8. Since the earlier years of his career, Nadal has really improved his reaction time after the serve. He dealt with Djokovic’s baseline-licking returns in this match much better than he did in 2011 or 2012, for instance.

9. This matchup is as good as any at showing the importance of…well, matchups. In the previous round, Djokovic destroyed Diego Schwartzman. Just took him to pieces. Schwartzman is an excellent player, but there’s no comparison with Nadal. Against the Spaniard, Djokovic has to defend, since Nadal’s forehand is the biggest shot on court. He has to counter heavier spin, meaner angles, better defense. Djokovic was in great form leading up to the quarterfinal with Nadal, and it’s not that any opponent can really prepare you for a Nadal match, but Serb’s prior opponents may not have been the best possible study guide.

10. Also, compare what Nadal had to do in this match to how he played in the final against Casper Ruud — the match with Djokovic was an all-court slugfest, a battle of skills and wills that required every last drop of Nadal’s best tennis. In the final, Rafa never had to do anything more than hit decent crosscourt forehands.

11. Djokovic’s forehand defense in this match was incredible. He hit squash shots, slightly del Potro-esque hammer forehands while fully outstretched…Nadal’s forehand down the line, which was firing, did less damage against Djokovic than it would have against anyone else. Unfortunately for Djokovic, his defense didn’t elicit many errors. Nadal did a great job of retaining control of points once he got the upper hand, which is much harder than it sounds.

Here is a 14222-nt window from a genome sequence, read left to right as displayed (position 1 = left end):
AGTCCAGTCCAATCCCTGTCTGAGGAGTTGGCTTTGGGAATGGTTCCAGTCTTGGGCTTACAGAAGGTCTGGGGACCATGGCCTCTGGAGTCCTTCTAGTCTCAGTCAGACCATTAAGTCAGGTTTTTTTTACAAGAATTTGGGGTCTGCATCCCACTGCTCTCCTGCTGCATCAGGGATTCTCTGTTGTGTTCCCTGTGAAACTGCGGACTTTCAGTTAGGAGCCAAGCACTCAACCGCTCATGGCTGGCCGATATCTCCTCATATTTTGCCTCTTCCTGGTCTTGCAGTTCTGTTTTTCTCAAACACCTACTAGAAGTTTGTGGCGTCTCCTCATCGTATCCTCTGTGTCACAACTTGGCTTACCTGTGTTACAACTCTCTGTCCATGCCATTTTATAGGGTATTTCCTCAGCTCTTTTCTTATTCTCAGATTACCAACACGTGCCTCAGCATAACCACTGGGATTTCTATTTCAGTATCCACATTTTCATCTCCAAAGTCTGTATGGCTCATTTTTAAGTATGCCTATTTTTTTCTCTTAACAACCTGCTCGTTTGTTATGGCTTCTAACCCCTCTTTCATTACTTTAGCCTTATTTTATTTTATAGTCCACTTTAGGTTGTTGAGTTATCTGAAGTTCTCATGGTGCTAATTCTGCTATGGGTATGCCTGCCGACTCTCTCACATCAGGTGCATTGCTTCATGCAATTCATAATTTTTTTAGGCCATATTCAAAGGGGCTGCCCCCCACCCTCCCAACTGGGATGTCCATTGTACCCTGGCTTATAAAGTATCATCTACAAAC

12. There is no room to drop your level against Nadal. Serving at 1-3, 15-30, Djokovic played a beautiful, patient point in which he forced Nadal to hit what felt like 100 backhands, then finished with a sweeping crosscourt backhand winner. Jim Courier called the 25-shot rally “time capsule stuff.” Djokovic then lost the next two points to get broken for a second time. Double break, set over, thanks for coming.

13. Hitting to Nadal’s forehand is like juggling fiery sticks while doused in gasoline. If you’re skilled enough at a very specific and difficult task, you might be okay for a while. But slip a little bit, hit the ball even a tiny bit short, and you instantly go up in flames. At 1-3, 30-40 in the first set, Djokovic hit a slightly sub-optimal crosscourt backhand, and Nadal pulverized it with a forehand winner down the line.

14. A stat for you: at Roland-Garros, Nadal is 8-2 against Djokovic, 3-1 against Robin Söderling, and 101-0 against literally everyone else he’s ever played there.

15. Nadal won 8/10 points played on his second serve in the opening set. A common theme in matches between these two is that if Nadal can cruise on serve, he will win.

16. The first set took 49 minutes. Watching from the stands, I struggled to grasp the concept that the match was, at minimum, a third of the way over. By Djokovic and Nadal’s standards, the set had been a blowout, but the intensity had still been off the charts. When Djokovic’s backhand return found the net on set point, Nadal yelled “sí!” like he had just reeled in the biggest catch of his life, Old Man and the Sea-style. My head hurt. (In a good way, I think.)

17. A big difference from last year’s Djokovic-Nadal semifinal was Nadal’s level at the start of the second set. In both matches, Nadal came out of the gates in god mode, but in 2021, he made a bunch of errors to begin the second set — he even lost the first seven points. Though Nadal went on to break back after being down 2-0, Djokovic had asserted himself on the match without having to play his best. This year, Nadal piled on the pressure after winning the opener, giving Djokovic hell in an epic game and breaking on his seventh opportunity. Djokovic went on to win the second set, but it required a much higher level than last year’s second set. The effort sapped a ton of energy from the Serb, whereas last year Djokovic was able to play incredible, almost error-free tennis in a now-legendary third set.